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Each year at this time the gigantic Consumer Electronics Show occurs in Las Vegas. This is like the Super Bowl of the technology industry with equal parts hype, illusion, innovation and debauchery in the program. What strikes me every year, however, is not necessarily the news or products coming out of CES – here’s one summary of the key trends at CES – but that the event is virtually ignored by the PR industry.
As I read article after article in the business, marketing and technology media outlets, there is nary a mention in PR industry publications. (PRWeek US does have one article, but it focuses on how brands are adapting their promotions to drive buzz at the event rather than the actual technology.) There’s a similar trend on popular PR blogs and discussion groups, with those leaning on communication (or broader, related topics like engagement and dialogue) virtually ignoring the event and related discussions.
This lack of interest, and coverage, reflects a dangerous blind spot for the PR industry, which still focuses on churning out content and traditional techniques and tools and lacks interest and expertise in emerging technologies. I’ve witnessed the same “leading from behind” trend with the industry’s uneven, tentative reaction to the social media revolution, which has resulted in sporadic deployment and glaring knowledge gaps across the industry. It’s as if the technology side of the equation has been outsourced to digital agencies or even IT teams (though the latter also lag badly in some organizations.)
I recognize CES is about consumer technology and products, but I believe the concept of marketing to consumers carries some relevance to marketing – or communicating – to other audiences, including employees. At minimum, should professional communicators not track what new technologies are impacting various products and industries – particularly those directly grounded in communication areas like digital content and collaboration?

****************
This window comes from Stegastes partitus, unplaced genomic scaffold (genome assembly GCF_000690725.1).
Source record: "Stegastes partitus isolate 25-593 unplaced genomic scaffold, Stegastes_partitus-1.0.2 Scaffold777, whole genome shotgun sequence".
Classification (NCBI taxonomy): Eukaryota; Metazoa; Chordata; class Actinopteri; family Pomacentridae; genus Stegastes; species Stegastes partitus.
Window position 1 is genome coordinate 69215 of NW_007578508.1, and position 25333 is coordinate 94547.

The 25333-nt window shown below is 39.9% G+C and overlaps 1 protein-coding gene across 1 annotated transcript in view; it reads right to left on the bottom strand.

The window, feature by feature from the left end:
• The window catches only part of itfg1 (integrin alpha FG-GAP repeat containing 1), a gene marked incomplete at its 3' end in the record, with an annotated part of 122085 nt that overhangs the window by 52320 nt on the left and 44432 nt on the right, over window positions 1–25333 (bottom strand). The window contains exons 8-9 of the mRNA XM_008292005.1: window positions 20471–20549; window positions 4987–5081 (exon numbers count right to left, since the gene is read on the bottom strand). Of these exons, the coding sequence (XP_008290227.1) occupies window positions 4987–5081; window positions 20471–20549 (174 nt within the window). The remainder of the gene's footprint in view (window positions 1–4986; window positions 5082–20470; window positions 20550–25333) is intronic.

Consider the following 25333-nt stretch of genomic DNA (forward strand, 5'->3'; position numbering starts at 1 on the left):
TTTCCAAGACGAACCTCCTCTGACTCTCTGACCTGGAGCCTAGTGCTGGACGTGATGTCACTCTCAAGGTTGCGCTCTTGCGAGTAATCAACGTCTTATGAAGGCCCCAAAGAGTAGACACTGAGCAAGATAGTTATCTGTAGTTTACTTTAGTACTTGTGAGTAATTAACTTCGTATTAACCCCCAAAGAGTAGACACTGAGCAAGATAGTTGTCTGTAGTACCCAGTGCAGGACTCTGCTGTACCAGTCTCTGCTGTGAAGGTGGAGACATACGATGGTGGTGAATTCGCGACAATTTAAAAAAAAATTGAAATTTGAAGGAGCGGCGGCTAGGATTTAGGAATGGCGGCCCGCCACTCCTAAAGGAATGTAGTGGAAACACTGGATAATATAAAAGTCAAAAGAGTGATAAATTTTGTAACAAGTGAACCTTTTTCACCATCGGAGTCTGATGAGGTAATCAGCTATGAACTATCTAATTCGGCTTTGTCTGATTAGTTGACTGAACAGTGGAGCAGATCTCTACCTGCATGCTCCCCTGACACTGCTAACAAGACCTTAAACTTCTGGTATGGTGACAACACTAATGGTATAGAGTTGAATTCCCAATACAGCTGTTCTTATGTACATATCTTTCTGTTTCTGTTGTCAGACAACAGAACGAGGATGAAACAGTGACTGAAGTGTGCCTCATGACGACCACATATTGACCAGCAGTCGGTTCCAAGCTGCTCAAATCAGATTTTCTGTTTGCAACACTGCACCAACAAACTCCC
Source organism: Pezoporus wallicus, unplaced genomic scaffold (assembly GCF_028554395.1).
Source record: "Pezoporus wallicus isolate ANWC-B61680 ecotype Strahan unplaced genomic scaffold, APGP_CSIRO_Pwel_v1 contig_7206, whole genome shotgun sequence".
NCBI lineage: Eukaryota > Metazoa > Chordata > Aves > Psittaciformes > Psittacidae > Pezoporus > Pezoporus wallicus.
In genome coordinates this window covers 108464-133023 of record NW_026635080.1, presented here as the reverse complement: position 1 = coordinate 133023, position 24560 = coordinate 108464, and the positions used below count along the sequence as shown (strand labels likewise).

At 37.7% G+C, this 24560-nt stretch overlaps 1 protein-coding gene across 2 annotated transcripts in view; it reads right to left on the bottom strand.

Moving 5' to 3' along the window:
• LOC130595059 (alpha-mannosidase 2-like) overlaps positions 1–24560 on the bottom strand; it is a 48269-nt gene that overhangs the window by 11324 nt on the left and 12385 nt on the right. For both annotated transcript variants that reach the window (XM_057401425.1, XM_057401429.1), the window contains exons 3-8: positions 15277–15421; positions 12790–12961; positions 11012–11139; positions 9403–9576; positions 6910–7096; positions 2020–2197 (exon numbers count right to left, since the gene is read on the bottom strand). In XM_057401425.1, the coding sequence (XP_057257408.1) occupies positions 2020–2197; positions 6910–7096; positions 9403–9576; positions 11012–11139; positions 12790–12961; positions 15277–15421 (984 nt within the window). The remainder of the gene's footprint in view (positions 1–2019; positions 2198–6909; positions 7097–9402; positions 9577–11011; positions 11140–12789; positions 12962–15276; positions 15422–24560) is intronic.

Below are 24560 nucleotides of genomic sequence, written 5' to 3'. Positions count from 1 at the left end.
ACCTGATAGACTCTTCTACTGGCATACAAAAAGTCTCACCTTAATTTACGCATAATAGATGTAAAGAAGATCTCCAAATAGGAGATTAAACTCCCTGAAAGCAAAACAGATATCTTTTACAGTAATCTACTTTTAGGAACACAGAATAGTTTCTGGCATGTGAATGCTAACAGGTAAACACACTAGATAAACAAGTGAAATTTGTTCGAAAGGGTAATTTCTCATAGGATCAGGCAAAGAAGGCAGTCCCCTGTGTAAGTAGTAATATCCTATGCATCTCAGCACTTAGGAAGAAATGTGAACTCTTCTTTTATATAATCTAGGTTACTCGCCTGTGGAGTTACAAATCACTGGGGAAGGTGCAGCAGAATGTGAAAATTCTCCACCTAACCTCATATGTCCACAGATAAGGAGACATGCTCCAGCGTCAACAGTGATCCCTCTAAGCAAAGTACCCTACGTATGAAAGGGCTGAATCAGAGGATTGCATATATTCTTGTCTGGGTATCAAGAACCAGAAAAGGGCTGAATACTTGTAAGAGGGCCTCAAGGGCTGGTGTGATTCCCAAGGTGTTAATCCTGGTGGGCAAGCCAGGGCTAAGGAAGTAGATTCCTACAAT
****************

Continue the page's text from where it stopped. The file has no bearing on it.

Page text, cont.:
This is one area where marketing and advertising firms seem to have the upper hand. They realize, it seems, that they risk irrelevance and oblivion if they don’t seek to understand and implement new technology to inform and engage customers. I like the approach of the Starcom/Publicis agency team, which hosted hundreds of clients at CES to expose them to emerging trends and partner in discussions on the implications for marketing. Their message on the event is perceptive and telling:
“CES is about more than just technology. The agency views it instead at the Consumer Experience Show. […] One of the underlying messages from CES is that technology is a major contributor to a culture and business climate that is evolving at warp speed. Ultimately, creating a compelling experience is what we’re all struggling to do.”
I keep hoping that the PR industry will stop playing catch up on these major trends. Maybe I’ll see more interest and participation at SXSW in Austin, which is ostensibly more relevant to PR professionals. Getting informed and engaged is in the interests of our industry, and our clients.
A recent war of words – played out on the Web between Gawker and Reddit – was only the latest example of the argument surrounding the right approach for screening comments on the Intranet. In this case, the folks at Gawker helped to out one of the most notorious trolls on Reddit, which is a popular hangout for anonymous users who like to push the envelope on what is appropriate content. The discussion surrounding this issue raised important questions about privacy, conduct rules and the quality and scope of free expression. I have to admit I’m glad Gawker “outed” the troll in question – since I found his work toxic – but I wish Reddit would have more taken proactive steps to purge their site of the most egregious abuses.